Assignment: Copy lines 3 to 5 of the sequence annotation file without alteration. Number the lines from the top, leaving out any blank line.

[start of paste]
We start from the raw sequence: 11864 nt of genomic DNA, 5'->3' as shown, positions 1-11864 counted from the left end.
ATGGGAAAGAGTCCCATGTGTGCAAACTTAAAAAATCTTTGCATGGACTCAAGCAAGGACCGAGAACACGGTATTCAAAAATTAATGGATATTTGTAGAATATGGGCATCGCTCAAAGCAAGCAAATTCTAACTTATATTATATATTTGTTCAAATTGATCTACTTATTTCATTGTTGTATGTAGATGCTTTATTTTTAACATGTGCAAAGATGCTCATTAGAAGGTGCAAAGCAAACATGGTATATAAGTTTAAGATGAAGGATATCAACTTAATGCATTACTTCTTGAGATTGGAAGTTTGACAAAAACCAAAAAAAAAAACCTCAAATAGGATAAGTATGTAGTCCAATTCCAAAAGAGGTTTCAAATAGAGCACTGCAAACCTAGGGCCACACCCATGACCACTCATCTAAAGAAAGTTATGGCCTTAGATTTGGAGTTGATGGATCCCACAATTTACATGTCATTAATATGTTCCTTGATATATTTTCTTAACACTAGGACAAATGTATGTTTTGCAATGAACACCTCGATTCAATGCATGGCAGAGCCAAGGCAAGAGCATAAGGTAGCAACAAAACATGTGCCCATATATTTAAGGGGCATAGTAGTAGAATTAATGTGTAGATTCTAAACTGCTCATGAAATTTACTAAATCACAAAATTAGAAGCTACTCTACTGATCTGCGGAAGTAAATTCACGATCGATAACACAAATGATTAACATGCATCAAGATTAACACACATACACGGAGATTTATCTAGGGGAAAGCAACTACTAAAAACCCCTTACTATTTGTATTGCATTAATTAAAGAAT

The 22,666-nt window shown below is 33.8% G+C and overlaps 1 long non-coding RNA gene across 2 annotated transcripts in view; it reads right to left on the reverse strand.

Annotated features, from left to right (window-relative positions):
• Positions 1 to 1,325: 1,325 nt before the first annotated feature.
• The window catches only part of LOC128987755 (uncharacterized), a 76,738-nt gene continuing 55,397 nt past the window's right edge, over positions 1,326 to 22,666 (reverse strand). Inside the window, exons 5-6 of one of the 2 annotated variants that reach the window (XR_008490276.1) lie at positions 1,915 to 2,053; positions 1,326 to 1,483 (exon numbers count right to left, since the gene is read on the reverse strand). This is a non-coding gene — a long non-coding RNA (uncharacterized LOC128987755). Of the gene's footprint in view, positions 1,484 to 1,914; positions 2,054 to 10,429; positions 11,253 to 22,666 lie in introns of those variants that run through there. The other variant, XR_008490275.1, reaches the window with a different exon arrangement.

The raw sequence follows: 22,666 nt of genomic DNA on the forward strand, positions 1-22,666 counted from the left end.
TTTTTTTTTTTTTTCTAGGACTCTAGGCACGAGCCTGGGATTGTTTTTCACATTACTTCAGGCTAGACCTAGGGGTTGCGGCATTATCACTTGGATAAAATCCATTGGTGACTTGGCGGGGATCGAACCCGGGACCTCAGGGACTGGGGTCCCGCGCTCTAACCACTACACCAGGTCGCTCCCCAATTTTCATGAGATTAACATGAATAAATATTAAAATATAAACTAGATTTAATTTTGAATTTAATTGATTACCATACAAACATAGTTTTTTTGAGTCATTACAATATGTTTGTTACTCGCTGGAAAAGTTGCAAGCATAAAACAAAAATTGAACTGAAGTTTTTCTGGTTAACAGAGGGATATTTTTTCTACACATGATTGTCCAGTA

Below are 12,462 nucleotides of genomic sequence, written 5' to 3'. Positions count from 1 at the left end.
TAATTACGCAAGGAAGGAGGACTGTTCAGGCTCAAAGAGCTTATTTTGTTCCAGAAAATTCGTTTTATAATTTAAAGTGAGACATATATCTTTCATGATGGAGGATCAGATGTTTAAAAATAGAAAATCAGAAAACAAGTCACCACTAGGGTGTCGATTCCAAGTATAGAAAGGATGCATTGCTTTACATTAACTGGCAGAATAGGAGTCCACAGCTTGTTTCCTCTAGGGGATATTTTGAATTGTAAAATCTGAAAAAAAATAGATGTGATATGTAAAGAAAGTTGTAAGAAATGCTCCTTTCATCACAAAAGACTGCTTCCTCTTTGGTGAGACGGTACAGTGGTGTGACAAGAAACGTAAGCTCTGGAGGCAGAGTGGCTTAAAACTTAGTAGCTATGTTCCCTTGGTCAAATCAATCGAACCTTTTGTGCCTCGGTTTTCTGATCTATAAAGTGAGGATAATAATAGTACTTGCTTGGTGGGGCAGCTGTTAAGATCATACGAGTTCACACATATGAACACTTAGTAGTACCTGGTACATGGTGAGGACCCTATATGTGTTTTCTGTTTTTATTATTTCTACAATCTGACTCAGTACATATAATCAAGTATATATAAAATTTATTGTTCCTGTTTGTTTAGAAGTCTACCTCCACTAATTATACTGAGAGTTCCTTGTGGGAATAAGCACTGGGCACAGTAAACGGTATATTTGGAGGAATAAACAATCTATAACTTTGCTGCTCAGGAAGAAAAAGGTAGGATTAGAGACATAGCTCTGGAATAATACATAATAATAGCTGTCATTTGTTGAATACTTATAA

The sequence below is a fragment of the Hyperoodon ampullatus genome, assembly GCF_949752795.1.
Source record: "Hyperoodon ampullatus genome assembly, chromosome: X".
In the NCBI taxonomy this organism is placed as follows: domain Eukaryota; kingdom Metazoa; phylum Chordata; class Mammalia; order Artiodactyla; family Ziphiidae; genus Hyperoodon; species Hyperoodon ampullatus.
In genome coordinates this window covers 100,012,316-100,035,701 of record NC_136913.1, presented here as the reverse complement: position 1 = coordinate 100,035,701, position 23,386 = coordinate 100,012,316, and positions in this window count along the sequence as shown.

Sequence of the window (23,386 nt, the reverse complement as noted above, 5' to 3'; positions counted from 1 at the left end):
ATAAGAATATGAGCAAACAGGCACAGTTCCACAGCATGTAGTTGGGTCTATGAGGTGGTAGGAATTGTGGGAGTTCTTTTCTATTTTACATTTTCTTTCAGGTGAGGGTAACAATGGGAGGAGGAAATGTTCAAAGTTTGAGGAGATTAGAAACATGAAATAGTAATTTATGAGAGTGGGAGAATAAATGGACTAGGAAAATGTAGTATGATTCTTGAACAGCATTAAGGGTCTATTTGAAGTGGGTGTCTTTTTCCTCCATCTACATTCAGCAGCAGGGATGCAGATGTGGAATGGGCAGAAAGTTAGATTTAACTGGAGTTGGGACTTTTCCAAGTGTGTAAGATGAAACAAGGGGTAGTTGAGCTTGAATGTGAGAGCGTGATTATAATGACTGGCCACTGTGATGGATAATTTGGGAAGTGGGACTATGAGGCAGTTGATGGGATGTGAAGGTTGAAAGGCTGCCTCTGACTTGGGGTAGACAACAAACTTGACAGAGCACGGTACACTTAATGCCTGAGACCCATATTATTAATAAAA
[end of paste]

The 22,666-nt window shown below is 33.8% G+C and overlaps 1 long non-coding RNA gene across 2 annotated transcripts in view; it reads right to left on the reverse strand.

Annotated features, from left to right (window-relative positions):
• Positions 1 to 1,325: 1,325 nt before the first annotated feature.